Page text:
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Cathi Aradi

"Softball House" Enhances Central Arkansas Program.

We all know coaches whose dedication is at such a high level that they're said to "live at the field." If construction of a new softball field at the University of Central Arkansas is completed on schedule, that's what University of Central Arkansas head coach Natalie Shock will be doing.

Shock, whose softball team is one of four UCA athletic teams (baseball and men's and women's soccer are the others) to have its own house with locker rooms and other related facilities, has gone one step beyond her baseball and soccer colleagues. The fourth-year head coach, who started the UCA softball program in 1996, and her husband Kevin live in the university-owned "Softball House," located near a tree-lined clearing where the new field, expected to be ready in time for the 2000 season, will be built.

It all began several years ago when the university, located in Conway, about a half-hour drive north of Little Rock on Interstate 40, found itself in a good news-bad news situation. Increasing enrollment (good) was causing a campus-wide space shortage (bad). To combat this trend, the university began purchasing private homes adjacent to campus as they became available, to be used by various campus departments and organizations, including the aforementioned athletic teams. The house purchased for the softball program is a massive old tree-shrouded 3,000 square foot structure, previously owned by a faculty member, that became available late last spring. At that time, Shock envisioned the house primarily as a locker room, team meeting place and residence for her graduate assistant, but it wasn't long until it turned into something more.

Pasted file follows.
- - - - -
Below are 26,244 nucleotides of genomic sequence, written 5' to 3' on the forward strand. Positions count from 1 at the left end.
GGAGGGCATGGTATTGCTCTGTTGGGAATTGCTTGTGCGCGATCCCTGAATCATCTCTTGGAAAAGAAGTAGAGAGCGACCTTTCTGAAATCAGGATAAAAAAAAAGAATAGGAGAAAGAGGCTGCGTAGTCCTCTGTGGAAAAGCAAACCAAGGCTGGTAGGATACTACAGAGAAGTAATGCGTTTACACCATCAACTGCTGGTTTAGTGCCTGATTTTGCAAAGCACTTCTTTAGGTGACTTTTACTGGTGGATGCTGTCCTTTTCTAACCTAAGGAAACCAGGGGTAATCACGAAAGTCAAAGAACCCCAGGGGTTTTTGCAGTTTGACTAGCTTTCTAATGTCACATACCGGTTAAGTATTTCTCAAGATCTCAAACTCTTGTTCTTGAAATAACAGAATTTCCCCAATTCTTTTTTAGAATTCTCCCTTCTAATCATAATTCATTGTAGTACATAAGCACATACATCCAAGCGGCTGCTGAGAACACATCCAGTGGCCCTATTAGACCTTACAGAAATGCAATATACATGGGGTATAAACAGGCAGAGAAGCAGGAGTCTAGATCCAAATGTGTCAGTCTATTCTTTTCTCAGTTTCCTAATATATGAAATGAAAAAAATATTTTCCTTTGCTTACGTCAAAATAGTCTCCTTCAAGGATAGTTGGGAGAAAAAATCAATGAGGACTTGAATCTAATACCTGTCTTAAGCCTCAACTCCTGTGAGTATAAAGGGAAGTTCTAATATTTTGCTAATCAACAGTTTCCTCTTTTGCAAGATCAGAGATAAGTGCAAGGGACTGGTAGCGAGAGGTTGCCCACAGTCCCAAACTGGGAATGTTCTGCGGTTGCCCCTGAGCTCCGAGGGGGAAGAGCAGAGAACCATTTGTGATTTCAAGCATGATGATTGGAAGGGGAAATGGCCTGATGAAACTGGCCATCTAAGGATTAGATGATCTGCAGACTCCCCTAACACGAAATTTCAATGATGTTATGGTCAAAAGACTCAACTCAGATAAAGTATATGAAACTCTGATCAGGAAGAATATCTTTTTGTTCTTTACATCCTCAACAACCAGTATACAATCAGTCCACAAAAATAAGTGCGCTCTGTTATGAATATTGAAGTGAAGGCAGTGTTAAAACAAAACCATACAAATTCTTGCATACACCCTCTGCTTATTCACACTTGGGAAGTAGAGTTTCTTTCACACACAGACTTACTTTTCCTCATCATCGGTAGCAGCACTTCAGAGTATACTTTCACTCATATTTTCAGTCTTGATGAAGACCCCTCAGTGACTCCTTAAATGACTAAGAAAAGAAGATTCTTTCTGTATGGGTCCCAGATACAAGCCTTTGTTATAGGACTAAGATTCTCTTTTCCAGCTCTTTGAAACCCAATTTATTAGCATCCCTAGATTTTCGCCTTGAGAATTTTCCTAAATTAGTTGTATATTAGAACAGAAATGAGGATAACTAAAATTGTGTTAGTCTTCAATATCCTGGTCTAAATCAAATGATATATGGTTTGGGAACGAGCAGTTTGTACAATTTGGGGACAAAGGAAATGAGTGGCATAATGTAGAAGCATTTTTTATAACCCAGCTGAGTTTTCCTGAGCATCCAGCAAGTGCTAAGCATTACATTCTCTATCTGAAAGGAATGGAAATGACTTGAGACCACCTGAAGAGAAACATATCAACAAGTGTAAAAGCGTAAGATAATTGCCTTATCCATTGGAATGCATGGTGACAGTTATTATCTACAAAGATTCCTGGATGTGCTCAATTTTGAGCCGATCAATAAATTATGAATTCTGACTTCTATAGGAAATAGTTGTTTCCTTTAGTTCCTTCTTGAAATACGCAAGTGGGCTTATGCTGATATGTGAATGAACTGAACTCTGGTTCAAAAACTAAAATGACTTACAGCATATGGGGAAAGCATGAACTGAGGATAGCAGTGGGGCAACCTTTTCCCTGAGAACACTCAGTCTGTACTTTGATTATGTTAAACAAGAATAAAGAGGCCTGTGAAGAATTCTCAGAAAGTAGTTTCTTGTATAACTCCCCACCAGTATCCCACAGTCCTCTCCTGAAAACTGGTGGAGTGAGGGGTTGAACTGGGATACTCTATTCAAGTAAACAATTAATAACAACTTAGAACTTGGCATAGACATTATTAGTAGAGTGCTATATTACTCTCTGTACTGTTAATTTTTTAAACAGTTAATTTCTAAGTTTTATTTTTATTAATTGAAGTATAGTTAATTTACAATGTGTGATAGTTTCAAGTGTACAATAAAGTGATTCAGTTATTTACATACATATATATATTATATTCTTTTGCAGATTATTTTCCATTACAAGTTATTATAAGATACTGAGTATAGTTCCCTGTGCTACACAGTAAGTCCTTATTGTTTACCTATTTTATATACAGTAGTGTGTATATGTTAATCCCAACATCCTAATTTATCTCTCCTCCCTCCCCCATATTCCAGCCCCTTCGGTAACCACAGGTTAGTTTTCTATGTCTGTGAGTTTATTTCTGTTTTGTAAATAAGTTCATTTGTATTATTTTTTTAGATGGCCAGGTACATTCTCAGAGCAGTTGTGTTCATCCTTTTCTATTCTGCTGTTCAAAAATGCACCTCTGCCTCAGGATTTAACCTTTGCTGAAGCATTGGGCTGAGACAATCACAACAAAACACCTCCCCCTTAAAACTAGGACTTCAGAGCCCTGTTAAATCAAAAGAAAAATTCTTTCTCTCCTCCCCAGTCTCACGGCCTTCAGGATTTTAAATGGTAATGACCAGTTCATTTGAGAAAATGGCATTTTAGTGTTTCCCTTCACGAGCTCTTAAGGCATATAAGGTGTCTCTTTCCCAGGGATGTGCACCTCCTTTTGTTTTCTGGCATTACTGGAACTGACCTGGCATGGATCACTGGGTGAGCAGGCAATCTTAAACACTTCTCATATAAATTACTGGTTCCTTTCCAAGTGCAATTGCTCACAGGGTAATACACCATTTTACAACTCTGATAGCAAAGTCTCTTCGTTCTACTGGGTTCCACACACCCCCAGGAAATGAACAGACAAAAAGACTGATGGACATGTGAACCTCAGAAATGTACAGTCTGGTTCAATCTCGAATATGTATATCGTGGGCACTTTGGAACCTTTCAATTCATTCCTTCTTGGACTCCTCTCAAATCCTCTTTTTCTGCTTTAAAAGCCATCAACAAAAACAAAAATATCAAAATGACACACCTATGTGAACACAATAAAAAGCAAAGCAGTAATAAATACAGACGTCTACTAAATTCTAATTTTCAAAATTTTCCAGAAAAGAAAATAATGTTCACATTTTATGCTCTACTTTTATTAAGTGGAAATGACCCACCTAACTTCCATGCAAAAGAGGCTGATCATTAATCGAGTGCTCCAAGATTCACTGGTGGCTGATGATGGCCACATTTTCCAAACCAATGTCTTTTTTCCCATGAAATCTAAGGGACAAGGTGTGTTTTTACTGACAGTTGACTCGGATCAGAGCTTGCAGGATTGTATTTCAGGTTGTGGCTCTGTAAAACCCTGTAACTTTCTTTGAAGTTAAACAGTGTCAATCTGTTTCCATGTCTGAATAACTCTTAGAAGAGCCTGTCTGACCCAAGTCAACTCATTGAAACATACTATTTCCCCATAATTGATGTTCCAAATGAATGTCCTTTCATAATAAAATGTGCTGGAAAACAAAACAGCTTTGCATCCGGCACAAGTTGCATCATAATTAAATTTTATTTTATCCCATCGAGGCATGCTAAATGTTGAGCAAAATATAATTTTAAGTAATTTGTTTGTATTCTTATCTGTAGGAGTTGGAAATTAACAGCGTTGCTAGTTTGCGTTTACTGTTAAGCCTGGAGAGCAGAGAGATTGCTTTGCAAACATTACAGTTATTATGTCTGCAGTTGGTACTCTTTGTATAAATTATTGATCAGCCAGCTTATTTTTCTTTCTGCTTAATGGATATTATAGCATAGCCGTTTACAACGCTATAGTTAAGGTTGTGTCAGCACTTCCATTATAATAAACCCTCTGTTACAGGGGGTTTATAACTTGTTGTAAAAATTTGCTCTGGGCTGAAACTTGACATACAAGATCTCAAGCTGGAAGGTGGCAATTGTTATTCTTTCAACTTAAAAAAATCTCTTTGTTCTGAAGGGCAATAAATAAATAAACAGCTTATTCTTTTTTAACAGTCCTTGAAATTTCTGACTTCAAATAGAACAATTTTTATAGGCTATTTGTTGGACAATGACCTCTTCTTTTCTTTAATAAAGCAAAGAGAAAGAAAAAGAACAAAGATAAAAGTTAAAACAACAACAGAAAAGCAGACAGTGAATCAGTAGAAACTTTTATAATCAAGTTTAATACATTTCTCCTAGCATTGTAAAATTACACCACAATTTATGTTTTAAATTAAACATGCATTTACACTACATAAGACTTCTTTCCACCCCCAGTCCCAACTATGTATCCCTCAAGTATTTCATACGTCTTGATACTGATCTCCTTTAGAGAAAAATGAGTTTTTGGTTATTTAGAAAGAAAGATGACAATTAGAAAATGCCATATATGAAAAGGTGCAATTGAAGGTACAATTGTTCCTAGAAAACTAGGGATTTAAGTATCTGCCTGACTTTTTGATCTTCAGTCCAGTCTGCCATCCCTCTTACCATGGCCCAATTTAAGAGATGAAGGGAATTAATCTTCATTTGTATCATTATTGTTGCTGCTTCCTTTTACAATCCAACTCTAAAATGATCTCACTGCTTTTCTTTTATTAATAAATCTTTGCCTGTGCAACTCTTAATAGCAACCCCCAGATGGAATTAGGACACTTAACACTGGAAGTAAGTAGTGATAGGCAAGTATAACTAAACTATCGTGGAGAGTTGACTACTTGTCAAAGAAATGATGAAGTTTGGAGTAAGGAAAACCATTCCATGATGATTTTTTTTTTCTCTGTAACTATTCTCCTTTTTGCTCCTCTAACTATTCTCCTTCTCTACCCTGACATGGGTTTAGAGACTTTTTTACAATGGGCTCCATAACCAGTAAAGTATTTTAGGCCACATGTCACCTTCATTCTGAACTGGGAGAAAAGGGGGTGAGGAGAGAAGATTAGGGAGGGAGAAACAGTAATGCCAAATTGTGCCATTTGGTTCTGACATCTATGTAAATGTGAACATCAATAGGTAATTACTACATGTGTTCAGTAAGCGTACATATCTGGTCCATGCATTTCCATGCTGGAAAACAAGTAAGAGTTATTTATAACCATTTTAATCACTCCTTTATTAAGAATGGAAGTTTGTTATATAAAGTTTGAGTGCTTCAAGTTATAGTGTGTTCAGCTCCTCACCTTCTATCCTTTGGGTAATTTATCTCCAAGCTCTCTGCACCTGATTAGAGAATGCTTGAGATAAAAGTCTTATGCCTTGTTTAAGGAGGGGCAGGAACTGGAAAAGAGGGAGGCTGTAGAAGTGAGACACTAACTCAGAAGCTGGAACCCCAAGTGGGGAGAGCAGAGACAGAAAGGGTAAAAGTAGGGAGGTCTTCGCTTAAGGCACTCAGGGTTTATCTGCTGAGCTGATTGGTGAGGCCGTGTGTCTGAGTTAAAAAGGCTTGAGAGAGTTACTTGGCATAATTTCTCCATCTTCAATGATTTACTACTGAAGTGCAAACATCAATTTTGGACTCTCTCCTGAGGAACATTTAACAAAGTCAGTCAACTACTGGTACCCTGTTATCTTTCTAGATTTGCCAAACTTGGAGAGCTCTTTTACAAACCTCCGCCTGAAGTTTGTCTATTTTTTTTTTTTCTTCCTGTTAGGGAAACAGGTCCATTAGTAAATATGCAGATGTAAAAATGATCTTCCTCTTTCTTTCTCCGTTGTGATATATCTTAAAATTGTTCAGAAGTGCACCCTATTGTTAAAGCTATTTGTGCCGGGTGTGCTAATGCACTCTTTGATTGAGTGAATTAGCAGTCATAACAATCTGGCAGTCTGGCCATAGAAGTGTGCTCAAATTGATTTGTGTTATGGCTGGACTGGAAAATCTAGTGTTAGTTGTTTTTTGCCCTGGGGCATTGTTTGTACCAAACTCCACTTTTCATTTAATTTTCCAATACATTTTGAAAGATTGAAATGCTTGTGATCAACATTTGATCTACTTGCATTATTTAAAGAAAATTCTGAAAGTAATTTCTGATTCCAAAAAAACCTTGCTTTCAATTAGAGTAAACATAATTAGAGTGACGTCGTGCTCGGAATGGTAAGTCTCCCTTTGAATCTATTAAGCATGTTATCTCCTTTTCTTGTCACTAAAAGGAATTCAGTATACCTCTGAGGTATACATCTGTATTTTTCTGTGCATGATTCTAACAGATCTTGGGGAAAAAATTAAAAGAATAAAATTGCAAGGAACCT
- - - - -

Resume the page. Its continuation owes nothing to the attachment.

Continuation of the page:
"At first, I thought it'd be a neat place for my G. A. to live", says Shock, who earned NAIA All-American honors as a basketball point guard at UCA in 1985 and who still holds the school career assist record. "But I talked with our athletic director about it and he said it might be better if Kevin and I lived there ourselves so we could oversee everything." Since Shock was then commuting daily from her home in Searcy, Arkansas, about 50 miles away, the decision to move was an easy one and she and Kevin, a former UCA baseball player who volunteers as a hitting coach for the softball team, took up residence in "Softball House" early last summer. Shock has plans for the house beyond its current role as a residence.

"We've got an area for dressing rooms and we'll be able to get 18 lockers in there," she says. "There's a little formal dining room we're going to use for a players lounge. The kids who live off-campus can use the house to study, do laundry, cook, or just hang out between classes. I'm big on team functions and we have a deck and a big back yard that will be great for those."

Eventually, she hopes to set up the softball office there. "When baseball first moved into its house, their coach wanted to get computer hookups so he could have his office there. The university told him it would cost several thousand dollars to do it, so he decided not to," she remembers. "But now they're talking about putting computer hookups in all the houses," making very real the possibility that Shock will eventually be able to live, work and coach within a football field-length of her home when the new field is completed.

The Sugar Bears, affiliated with NCAA Division II and the Gulf South Conference, currently play home games at the university's intramural complex on the other side of the campus, a facility Shock calls "a beautiful complex, one of the better ones in the state." But she can't wait for the new field to be built.

"As good as it (house) is now, it'll be better once we get the new field. It'll be about 100 yards from the house, back in a corner lined with trees. There's a big open spot where the field is going to be, so they won't have to do much bulldozing and I hope they leave the trees there. It'll be a beautiful place to play."